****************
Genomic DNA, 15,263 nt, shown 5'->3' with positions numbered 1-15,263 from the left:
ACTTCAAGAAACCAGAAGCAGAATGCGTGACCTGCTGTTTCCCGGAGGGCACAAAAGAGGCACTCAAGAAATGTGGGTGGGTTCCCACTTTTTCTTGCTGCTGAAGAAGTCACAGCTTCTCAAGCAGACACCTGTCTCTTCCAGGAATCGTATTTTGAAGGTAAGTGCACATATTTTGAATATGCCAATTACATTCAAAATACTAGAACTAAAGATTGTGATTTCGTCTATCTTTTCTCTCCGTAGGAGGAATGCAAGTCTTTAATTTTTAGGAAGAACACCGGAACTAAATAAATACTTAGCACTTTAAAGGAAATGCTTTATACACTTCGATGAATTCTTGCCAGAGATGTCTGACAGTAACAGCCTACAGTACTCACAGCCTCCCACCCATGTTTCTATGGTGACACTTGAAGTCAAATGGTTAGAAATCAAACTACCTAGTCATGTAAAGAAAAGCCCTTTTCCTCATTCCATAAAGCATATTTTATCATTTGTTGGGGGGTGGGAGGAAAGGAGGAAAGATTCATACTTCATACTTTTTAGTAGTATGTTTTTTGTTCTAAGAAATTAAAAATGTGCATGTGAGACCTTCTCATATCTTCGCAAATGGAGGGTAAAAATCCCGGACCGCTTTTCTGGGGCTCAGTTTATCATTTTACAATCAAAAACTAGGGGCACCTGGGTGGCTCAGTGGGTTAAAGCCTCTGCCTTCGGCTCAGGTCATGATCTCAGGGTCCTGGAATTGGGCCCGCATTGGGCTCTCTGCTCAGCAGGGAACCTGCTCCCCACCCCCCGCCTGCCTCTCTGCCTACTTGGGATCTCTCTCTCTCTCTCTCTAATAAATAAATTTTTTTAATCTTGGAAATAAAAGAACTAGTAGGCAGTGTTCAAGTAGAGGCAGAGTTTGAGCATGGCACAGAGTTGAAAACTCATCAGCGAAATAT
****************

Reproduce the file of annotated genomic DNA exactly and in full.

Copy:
Genomic DNA, 15,263 nt, shown 5'->3' with positions numbered 1-15,263 from the left:
ACTTCAAGAAACCAGAAGCAGAATGCGTGACCTGCTGTTTCCCGGAGGGCACAAAAGAGGCACTCAAGAAATGTGGGTGGGTTCCCACTTTTTCTTGCTGCTGAAGAAGTCACAGCTTCTCAAGCAGACACCTGTCTCTTCCAGGAATCGTATTTTGAAGGTAAGTGCACATATTTTGAATATGCCAATTACATTCAAAATACTAGAACTAAAGATTGTGATTTCGTCTATCTTTTCTCTCCGTAGGAGGAATGCAAGTCTTTAATTTTTAGGAAGAACACCGGAACTAAATAAATACTTAGCACTTTAAAGGAAATGCTTTATACACTTCGATGAATTCTTGCCAGAGATGTCTGACAGTAACAGCCTACAGTACTCACAGCCTCCCACCCATGTTTCTATGGTGACACTTGAAGTCAAATGGTTAGAAATCAAACTACCTAGTCATGTAAAGAAAAGCCCTTTTCCTCATTCCATAAAGCATATTTTATCATTTGTTGGGGGGTGGGAGGAAAGGAGGAAAGATTCATACTTCATACTTTTTAGTAGTATGTTTTTTGTTCTAAGAAATTAAAAATGTGCATGTGAGACCTTCTCATATCTTCGCAAATGGAGGGTAAAAATCCCGGACCGCTTTTCTGGGGCTCAGTTTATCATTTTACAATCAAAAACTAGGGGCACCTGGGTGGCTCAGTGGGTTAAAGCCTCTGCCTTCGGCTCAGGTCATGATCTCAGGGTCCTGGAATTGGGCCCGCATTGGGCTCTCTGCTCAGCAGGGAACCTGCTCCCCACCCCCCGCCTGCCTCTCTGCCTACTTGGGATCTCTCTCTCTCTCTCTCTAATAAATAAATTTTTTTAATCTTGGAAATAAAAGAACTAGTAGGCAGTGTTCAAGTAGAGGCAGAGTTTGAGCATGGCACAGAGTTGAAAACTCATCAGCGAAATAT